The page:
Is a key developer’s departure a major setback for Camden’s waterfront?
In the 1980s, some predicted a redeveloped Camden Waterfront would transform the city. That hasn't happened.
Alan Razak stood in the stark but impressive interior of the Victorian-era match factory he hopes to transform into open-loft office space near the Camden Waterfront.
"I really think this can work," the Philadelphia developer said of the block-long, bricked-up landmark last used as a warehouse. "I love this building. I love this location."
Across Delaware Avenue, on land that had been vacant for decades, a 156-unit apartment complex called 11 Cooper is rising fast. A block south and west, the glass-clad corporate headquarters of American Water and the 18-story Camden Partners Tower office building are rapidly approaching completion.
But last week Liberty Property Trust, the marquee developer of 25 central waterfront acres since 2015, announced it will divest itself of the unused portions of its Camden holdings — three sites for office buildings and one earmarked for residential development — as well as its interests in about a dozen Center City and Philadelphia Navy Yard buildings.
"This one project was not going to solve all the challenges of Camden," Liberty senior vice president John Gattuso told me Friday. "But it will continue to turn the dial in a positive direction."
Liberty already has completed most of the infrastructure, including new streets and stormwater management systems. It also has an agreement with a developer to construct an 180-room Hilton Garden Inn overlooking the Delaware River north of American Water, and is in serious negotiations with potential tenants or buyers for one of the remaining office sites, he said.
Gattuso and others insisted that Liberty's strategic move is not a comment on Camden or its mile-long waterfront, where a scenic promenade hugs the Delaware, and the Adventure Aquarium, Battleship New Jersey, BB&T Pavilion, and Camden Children's Garden draw hundreds of thousands of visitors annually.
"A decision by a single company is not going to change the trajectory of the waterfront," said Kris Kolluri, president and CEO of the Cooper's Ferry Partnership. The public-private agency handles much of the redevelopment work along the Delaware River, downtown, and in the city's neighborhoods.
By email, George E. Norcross 3d, board chairman of the Cooper Health System and a dominant force in waterfront and downtown development, said: "We do not expect Liberty's business decision to have an impact on the city."
Camden's "upward trajectory, while not complete, is firmly set," he said.
Nevertheless, it's difficult to see Liberty's departure as good news — particularly given that the company in July wrote down the value of its $80 million Camden project by $26 million. CEO William P. Hankowsky, who worked for the city in the 1970s and early '80s as community development director, cited less-than-robust demand for waterfront office space as the major reason.
I've written about the Camden Waterfront's evolution from a postindustrial wasteland into an attractive, if still diffuse, mixed-use development for more than 30 years. I've seen plans, projects, and companies come and go, but I've also watched the creation of a genuine place where none existed, and the emergence of a destination for city and suburban residents alike.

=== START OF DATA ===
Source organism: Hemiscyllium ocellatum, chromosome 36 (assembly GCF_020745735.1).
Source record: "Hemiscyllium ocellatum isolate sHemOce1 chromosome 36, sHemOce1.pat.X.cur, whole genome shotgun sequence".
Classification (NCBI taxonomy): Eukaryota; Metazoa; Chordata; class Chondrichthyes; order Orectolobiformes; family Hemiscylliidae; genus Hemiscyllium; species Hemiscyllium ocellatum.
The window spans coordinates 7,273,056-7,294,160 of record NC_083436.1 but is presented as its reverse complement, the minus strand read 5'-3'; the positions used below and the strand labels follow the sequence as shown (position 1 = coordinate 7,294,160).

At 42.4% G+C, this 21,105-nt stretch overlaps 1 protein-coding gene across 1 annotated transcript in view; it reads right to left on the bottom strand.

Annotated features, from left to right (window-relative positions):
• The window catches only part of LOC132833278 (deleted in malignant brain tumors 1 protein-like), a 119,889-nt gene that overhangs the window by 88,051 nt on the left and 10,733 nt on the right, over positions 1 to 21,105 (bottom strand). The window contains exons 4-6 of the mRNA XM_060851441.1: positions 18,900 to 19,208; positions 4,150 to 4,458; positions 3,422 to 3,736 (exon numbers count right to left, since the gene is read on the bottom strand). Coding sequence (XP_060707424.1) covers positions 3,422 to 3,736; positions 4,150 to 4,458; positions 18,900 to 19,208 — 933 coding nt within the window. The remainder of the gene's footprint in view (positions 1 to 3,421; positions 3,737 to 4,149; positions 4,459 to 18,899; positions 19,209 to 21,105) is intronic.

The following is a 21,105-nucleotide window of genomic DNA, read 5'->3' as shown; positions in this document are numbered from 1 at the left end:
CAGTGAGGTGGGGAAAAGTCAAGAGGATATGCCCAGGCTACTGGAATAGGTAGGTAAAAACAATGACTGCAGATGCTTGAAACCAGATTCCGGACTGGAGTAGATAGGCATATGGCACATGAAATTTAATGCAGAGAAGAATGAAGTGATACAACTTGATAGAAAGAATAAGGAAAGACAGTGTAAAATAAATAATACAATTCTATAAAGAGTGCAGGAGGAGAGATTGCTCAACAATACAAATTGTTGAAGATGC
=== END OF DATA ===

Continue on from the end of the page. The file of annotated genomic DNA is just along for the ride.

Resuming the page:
This is no small achievement anywhere and especially in Camden, where even modest undertakings often prove excruciatingly complex and setback-prone, or at the very least slow to reach fruition.
Take the proposed Ruby Match Factory office project proposed by Razak for his landmark building, which is in surprisingly good condition. "Renovation Will Start Next Year," a headline boldly predicted — on Nov. 18, 2015.
Many nibbles but no bites thus far. So the old match factory is up for sale, but "we're continuing to talk to [prospective] tenants," said Razak, who also developed the Philadelphia 76ers' training complex.
That project, like nearly everything else developed on the waterfront or downtown during the last five years, has been deeply subsidized by state tax breaks and other incentives offered through the New Jersey Economic Development Authority.
Kolluri said concerns about the scheduled June 30, 2019, sunset of the Grow NJ program was somewhat allayed by Gov. Murphy's announcement of a statewide economic development plan earlier this month. The plan calls for providing tax incentives for economic development in a different format that would require legislative approval, EDA spokesperson Virginia Pellerin said.
Kolluri also cited what he called "the next big thing" expected to boost redevelopment in urban areas: the Trump administration's Opportunity Zone program.
Although a next big thing sometimes turns out to be the next big nothing, I'm encouraged that other projects adjacent or close to the waterfront are proceeding as well.
The enormous Victor Talking Machine Co. building, most recently the Camden school district's headquarters, is being restored and renovated for offices, and the long-derelict Pierre Apartments on Cooper Street, one of a handful of Art Deco buildings in the city, is being readied for residential tenants.
I'm also encouraged by Liberty's savvy effort to better connect the waterfront with the city's existing street grid. It also helps make the waterfront a part of the city, and vice versa.
So after three years of effort by Liberty and three decades of efforts by many others, Camden's waterfront — like the city around it and like cities everywhere — is very much a work in progress.
There are still too many parking lots and disconnected places, and too little private — as opposed to publicly subsidized — development.
But I believe the work, and the progress, will continue.